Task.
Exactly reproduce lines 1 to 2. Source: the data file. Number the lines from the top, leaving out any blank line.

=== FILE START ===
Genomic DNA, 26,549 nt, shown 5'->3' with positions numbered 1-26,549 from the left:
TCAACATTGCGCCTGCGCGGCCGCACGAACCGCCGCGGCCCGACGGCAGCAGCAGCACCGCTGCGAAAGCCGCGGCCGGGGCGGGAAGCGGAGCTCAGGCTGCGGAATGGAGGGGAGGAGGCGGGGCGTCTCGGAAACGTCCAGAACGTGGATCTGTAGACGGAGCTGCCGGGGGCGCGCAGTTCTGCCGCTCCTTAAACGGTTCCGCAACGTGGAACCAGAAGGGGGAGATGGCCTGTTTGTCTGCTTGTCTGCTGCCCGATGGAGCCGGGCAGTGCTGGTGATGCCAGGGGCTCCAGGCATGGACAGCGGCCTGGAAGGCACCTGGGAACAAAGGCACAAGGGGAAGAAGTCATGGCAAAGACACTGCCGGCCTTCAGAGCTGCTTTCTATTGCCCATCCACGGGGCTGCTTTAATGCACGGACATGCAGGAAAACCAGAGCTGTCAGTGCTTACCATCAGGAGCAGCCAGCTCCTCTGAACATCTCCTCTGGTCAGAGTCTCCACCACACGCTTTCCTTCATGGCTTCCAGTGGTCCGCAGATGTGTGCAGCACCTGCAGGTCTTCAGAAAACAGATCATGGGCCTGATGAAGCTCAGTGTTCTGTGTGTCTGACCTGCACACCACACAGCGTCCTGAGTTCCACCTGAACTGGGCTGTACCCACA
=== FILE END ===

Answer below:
Genomic DNA, 26,549 nt, shown 5'->3' with positions numbered 1-26,549 from the left:
TCAACATTGCGCCTGCGCGGCCGCACGAACCGCCGCGGCCCGACGGCAGCAGCAGCACCGCTGCGAAAGCCGCGGCCGGGGCGGGAAGCGGAGCTCAGGCTGCGGAATGGAGGGGAGGAGGCGGGGCGTCTCGGAAACGTCCAGAACGTGGATCTGTAGACGGAGCTGCCGGGGGCGCGCAGTTCTGCCGCTCCTTAAACGGTTCCGCAACGTGGAACCAGAAGGGGGAGATGGCCTGTTTGTCTGCTTGTCTGCTGCCCGATGGAGCCGGGCAGTGCTGGTGATGCCAGGGGCTCCAGGCATGGACAGCGGCCTGGAAGGCACCTGGGAACAAAGGCACAAGGGGAAGAAGTCATGGCAAAGACACTGCCGGCCTTCAGAGCTGCTTTCTATTGCCCATCCACGGGGCTGCTTTAATGCACGGACATGCAGGAAAACCAGAGCTGTCAGTGCTTACCATCAGGAGCAGCCAGCTCCTCTGAACATCTCCTCTGGTCAGAGTCTCCACCACACGCTTTCCTTCATGGCTTCCAGTGGTCCGCAGATGTGTGCAGCACCTGCAGGTCTTCAGAAAACAGATCATGGGCCTGATGAAGCTCAGTGTTCTGTGTGTCTGACCTGCACACCACACAGCGTCCTGAGTTCCACCTGAACTGGGCTGTACCCACA